- Establish Healthy Communication
As in any fantastic relationship, communication is key.
First, it’s important to establish what method of communication works best for each party, be it email, phone calls or in-person meetings. Also, an agenda can be a very powerful daily communication tool.
Beyond the logistics, both parties will have to make a commitment to hear what the other is saying. If you’ve approached one another with a smile, established rapport, created a team atmosphere and begun to trust, then you’ve built the foundation for healthy communication.
The biggest reminder you need to give each other is that you are both working towards the same goal—helping Little Johnny be the best he can be.
- Use Positive Messages
Studies have suggested that it takes six positive comments to offset one negative one.2
Teachers, it would be great if you remembered this when speaking with students and when writing on their assignments. Parents are more supportive when they feel you are boosting their child’s confidence and not tearing it down.
This is also great to remember when you have to have any difficult conversations about Little Johnny’s behaviour or a mark his parent isn’t happy about. Celebrate what Little Johnny is doing well and then see how you and the parents can bridge the gap together.
- Be a Role Model
Role modelling is a way of signaling what’s appropriate in terms of your behavior, your actions, your activities and your beliefs. Parents and teachers, you are both role models—24/7. Be conscious of this!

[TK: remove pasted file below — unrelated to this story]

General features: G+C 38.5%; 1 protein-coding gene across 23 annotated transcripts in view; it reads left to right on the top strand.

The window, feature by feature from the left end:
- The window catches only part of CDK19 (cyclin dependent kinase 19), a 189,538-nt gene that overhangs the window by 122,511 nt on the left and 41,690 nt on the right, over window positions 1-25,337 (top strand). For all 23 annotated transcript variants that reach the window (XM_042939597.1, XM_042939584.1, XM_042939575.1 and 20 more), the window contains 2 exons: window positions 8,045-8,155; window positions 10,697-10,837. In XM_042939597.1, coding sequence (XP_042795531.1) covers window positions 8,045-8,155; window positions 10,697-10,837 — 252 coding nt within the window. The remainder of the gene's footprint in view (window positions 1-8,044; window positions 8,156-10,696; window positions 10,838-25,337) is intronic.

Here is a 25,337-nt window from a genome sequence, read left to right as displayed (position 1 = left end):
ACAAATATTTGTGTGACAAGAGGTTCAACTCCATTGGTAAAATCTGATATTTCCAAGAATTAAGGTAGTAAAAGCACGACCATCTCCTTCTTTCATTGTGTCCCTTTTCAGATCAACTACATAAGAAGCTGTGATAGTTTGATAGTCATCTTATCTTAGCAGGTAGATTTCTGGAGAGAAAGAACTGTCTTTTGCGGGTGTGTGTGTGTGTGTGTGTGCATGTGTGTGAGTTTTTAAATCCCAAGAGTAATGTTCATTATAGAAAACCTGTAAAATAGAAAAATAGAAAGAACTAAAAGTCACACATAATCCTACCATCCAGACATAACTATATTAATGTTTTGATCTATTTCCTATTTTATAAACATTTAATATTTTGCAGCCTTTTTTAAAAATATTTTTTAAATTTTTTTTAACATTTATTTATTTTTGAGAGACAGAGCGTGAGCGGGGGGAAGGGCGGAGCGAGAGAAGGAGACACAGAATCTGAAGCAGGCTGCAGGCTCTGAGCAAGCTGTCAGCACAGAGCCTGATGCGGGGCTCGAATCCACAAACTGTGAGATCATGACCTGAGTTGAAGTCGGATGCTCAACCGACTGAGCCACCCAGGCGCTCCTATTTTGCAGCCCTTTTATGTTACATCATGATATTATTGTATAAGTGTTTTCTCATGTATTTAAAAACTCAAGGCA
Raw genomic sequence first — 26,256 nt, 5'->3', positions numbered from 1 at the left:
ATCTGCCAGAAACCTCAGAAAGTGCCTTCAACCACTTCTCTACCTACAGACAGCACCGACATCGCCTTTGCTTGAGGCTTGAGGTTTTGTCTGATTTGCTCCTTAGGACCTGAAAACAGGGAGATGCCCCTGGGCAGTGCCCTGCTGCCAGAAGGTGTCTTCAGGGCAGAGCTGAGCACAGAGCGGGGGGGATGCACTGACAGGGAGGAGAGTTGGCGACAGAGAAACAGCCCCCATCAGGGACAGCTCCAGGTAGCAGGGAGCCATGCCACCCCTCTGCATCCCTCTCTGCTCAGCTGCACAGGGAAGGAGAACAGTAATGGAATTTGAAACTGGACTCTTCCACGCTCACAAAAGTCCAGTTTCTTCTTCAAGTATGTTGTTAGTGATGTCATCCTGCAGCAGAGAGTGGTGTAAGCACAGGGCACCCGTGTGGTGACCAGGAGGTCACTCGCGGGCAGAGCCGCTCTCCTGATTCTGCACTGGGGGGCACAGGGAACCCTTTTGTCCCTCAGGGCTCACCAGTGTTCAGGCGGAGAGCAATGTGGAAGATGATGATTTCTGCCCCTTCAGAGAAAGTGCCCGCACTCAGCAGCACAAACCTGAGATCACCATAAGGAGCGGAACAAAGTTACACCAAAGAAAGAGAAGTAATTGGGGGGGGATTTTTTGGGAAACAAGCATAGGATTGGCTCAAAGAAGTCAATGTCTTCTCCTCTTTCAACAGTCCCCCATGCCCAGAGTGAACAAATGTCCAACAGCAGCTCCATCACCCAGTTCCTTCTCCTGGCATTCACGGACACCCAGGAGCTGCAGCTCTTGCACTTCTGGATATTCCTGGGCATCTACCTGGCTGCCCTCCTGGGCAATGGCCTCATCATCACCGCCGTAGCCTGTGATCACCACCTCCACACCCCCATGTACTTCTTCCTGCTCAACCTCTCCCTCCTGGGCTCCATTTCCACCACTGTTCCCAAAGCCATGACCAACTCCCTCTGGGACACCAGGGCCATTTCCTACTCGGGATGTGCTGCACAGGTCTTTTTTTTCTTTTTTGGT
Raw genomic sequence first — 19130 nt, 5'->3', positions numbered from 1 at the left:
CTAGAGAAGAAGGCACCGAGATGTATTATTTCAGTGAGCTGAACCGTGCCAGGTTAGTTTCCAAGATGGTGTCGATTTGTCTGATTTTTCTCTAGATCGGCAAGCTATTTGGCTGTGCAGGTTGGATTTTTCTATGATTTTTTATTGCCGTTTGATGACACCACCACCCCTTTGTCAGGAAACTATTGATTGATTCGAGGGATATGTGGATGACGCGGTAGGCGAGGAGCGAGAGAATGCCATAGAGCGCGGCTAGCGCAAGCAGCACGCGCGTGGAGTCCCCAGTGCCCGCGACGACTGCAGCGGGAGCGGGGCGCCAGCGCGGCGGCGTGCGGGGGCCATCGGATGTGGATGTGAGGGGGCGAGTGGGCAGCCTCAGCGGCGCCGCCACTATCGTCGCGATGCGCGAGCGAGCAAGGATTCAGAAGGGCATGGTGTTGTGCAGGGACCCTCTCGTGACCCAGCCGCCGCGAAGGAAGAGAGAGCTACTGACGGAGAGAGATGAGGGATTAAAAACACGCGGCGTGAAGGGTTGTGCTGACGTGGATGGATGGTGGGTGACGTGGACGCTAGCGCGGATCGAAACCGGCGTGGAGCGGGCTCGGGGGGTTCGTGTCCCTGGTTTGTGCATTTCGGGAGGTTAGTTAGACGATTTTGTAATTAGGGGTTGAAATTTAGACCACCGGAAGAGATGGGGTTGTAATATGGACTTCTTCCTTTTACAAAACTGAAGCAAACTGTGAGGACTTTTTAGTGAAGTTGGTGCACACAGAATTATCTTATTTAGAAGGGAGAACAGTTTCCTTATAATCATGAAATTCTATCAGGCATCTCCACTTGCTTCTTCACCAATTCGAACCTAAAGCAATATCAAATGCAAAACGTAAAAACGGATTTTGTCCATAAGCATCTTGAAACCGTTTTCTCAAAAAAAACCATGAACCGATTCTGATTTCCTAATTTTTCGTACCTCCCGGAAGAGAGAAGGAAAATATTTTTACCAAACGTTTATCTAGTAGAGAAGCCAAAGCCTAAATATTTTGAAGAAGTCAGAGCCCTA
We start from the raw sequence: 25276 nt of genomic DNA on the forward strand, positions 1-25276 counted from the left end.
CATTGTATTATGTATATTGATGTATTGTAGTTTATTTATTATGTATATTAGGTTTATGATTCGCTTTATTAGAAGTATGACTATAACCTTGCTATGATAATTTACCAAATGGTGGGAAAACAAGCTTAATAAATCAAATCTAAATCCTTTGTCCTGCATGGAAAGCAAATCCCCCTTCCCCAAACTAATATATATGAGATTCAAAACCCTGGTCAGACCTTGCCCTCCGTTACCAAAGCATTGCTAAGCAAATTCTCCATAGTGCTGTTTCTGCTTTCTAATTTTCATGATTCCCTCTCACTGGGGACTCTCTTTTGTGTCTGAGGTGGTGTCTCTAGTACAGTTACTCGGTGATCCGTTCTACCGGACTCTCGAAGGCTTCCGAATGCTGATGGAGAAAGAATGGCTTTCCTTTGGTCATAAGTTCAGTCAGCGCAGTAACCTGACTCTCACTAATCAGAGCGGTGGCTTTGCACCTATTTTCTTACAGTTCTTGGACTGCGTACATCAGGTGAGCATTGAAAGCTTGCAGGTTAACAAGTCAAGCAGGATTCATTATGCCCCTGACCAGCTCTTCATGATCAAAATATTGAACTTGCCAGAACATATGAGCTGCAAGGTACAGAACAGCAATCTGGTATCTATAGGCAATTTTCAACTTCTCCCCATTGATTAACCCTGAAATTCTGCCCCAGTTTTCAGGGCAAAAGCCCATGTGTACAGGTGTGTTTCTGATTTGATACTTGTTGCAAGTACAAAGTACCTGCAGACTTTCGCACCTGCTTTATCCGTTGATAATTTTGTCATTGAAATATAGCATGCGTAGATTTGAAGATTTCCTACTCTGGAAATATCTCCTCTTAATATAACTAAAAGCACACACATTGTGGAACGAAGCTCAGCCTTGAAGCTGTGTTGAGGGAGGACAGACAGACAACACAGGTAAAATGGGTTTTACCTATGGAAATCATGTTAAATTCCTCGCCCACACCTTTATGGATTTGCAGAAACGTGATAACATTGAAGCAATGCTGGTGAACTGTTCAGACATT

Parents, remember that your children are always listening. If you decide to tell another parent about the things Little Johnny’s teacher did that upset you, be sure to do it when the children aren’t around. Or better yet, have a conversation with the teacher to figure out what’s going on.
Teachers, how you treat students in your class will affect how others see and treat them. How you speak to children will influence how they see themselves. Again, remember how enthralled a parent will be if you are the reason Little Johnny is smiling and believes he can take on the world.
We’d love to hear from you as you try out one or all of these seven tips. Maybe you can even add a tip of your own in the comments below.
About the Author
Amber Scotchburn is an internationally recognized parenting expert and the author of Parenting … With A Twist. She is also the founder of Tutoring … With A Twist*.
Social worker, teacher, CEO, bestselling author and nationally sought-after parenting expert, Amber Scotchburn finally provides what the everyday parent is looking for: parenting tips to help YOU be the parent you’ve always wanted to be. The everyday parent includes co-parents, single parents, step-parents (or, as Amber likes to call them, Bonus Parents), dads, moms, new parents … and the list goes on!
Sound too good to be true? Request a preview of Parenting … With A Twist to discover Amber and her way of reaching the everyday parent—someone just like you!
*Services provided by With a Twist Education Ltd.
- Seaward BL. Managing Stress: Principles and Strategies for Health and Well-Being. Sudbury, Mass.: Jones and Bartlett; 2009:258
- Losada M. Heaphy E. The Role of Positivity and Connectivity in the Performance of Business Teams: A Nonlinear Dynamics Model. American Behavioural Scientist. 200.4